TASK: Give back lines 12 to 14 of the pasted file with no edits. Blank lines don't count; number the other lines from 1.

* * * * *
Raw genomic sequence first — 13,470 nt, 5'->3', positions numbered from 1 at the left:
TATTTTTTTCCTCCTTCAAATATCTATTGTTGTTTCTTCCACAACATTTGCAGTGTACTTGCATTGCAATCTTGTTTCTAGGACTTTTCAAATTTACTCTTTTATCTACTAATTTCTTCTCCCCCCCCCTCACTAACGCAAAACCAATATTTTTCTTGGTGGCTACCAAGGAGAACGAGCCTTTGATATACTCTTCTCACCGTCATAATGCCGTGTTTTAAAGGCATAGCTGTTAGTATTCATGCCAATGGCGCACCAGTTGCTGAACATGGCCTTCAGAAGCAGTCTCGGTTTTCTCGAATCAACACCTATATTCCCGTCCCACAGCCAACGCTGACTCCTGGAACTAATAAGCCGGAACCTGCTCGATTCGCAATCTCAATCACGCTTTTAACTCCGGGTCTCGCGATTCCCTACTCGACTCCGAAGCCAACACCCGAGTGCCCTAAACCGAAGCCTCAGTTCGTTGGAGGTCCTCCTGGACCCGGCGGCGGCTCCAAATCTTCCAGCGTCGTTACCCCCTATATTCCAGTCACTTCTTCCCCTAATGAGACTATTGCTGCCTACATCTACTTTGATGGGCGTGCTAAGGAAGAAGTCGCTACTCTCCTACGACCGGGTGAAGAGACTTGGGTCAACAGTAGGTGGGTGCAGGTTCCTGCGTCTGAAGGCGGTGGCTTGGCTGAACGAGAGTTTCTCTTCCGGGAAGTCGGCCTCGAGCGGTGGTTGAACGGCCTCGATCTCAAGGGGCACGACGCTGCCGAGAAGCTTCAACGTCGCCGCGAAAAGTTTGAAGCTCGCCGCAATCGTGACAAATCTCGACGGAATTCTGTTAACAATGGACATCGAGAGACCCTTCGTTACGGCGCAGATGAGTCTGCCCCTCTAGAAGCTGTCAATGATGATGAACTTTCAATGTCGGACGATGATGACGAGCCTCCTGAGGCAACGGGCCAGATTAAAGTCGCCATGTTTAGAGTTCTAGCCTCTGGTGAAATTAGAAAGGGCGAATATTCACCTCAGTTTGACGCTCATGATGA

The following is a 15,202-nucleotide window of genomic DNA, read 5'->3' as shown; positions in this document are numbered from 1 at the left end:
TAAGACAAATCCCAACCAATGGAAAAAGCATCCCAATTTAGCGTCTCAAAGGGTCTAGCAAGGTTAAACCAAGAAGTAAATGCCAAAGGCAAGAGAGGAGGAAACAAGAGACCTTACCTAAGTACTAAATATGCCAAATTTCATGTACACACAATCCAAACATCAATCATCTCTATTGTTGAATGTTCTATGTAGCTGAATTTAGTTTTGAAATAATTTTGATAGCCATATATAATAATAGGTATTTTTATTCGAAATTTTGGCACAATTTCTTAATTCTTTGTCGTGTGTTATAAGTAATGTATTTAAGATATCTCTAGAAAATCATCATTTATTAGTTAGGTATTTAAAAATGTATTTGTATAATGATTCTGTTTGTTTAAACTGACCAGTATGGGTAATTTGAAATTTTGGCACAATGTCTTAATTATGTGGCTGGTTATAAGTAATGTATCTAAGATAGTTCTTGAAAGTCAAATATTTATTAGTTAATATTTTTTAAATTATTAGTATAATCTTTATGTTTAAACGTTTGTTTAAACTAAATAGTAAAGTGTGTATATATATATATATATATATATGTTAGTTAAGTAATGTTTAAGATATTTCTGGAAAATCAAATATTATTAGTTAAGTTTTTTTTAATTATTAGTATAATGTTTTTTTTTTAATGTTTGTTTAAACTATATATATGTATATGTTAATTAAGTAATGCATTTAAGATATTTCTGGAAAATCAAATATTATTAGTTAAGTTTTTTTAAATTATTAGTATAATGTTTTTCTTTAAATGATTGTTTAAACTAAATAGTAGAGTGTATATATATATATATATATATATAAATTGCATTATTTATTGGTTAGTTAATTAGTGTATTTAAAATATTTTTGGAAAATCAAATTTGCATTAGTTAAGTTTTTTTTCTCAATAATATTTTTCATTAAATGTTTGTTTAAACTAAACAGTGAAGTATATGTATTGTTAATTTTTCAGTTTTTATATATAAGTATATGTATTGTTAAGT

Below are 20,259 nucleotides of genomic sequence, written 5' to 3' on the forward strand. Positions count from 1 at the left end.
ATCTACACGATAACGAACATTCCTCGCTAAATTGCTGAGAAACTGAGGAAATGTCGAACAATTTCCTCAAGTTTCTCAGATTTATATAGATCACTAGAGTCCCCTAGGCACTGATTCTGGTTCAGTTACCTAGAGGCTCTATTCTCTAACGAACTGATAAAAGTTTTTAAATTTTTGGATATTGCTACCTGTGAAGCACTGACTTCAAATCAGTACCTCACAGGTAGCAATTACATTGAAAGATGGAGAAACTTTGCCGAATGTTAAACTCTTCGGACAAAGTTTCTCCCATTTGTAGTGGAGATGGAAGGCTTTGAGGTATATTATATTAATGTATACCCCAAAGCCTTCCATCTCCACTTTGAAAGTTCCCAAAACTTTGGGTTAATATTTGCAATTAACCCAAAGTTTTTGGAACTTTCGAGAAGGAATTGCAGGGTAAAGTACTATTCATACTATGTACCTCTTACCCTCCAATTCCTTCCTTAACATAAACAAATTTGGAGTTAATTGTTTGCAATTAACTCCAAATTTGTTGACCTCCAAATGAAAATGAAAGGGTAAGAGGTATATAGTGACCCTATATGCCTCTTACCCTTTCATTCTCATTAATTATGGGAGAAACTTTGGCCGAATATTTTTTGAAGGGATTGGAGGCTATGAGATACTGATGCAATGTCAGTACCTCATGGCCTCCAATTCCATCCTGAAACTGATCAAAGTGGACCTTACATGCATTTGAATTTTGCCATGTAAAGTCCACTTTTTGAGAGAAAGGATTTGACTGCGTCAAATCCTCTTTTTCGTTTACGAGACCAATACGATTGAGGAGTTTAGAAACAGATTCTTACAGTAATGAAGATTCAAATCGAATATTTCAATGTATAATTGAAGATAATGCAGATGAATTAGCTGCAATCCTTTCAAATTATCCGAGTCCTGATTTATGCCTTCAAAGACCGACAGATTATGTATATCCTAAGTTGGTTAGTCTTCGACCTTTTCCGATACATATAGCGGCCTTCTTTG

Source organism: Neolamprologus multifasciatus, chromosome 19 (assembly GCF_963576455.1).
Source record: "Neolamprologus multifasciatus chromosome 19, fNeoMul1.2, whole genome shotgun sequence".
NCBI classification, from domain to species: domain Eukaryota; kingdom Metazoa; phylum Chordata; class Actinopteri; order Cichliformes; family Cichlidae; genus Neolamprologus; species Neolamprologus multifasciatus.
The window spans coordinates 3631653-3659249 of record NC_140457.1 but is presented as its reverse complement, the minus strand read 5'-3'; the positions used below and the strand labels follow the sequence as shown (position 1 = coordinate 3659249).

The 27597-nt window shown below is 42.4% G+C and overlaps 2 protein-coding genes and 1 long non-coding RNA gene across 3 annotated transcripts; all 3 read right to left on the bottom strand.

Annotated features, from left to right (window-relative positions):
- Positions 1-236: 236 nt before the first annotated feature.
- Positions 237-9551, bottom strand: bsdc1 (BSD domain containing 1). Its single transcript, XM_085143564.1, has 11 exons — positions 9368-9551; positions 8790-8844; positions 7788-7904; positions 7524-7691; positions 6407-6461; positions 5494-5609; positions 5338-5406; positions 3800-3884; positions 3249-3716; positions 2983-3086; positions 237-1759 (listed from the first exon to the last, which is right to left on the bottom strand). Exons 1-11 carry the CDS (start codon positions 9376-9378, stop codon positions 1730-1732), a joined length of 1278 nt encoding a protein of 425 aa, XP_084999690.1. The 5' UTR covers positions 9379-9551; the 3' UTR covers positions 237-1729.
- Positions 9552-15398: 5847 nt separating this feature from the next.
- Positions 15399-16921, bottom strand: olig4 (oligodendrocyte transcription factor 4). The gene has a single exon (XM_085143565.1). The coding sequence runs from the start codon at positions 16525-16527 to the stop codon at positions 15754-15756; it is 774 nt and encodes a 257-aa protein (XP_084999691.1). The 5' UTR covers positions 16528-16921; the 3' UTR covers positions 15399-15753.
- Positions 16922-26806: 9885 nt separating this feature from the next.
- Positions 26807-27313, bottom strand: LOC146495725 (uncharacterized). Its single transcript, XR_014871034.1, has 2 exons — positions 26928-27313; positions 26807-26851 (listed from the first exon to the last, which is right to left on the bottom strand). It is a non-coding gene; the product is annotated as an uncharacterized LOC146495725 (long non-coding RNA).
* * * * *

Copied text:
Annotated features, from left to right (window-relative positions):
- Positions 1-236: 236 nt before the first annotated feature.
- Positions 237-9551, bottom strand: bsdc1 (BSD domain containing 1). Its single transcript, XM_085143564.1, has 11 exons — positions 9368-9551; positions 8790-8844; positions 7788-7904; positions 7524-7691; positions 6407-6461; positions 5494-5609; positions 5338-5406; positions 3800-3884; positions 3249-3716; positions 2983-3086; positions 237-1759 (listed from the first exon to the last, which is right to left on the bottom strand). Exons 1-11 carry the CDS (start codon positions 9376-9378, stop codon positions 1730-1732), a joined length of 1278 nt encoding a protein of 425 aa, XP_084999690.1. The 5' UTR covers positions 9379-9551; the 3' UTR covers positions 237-1729.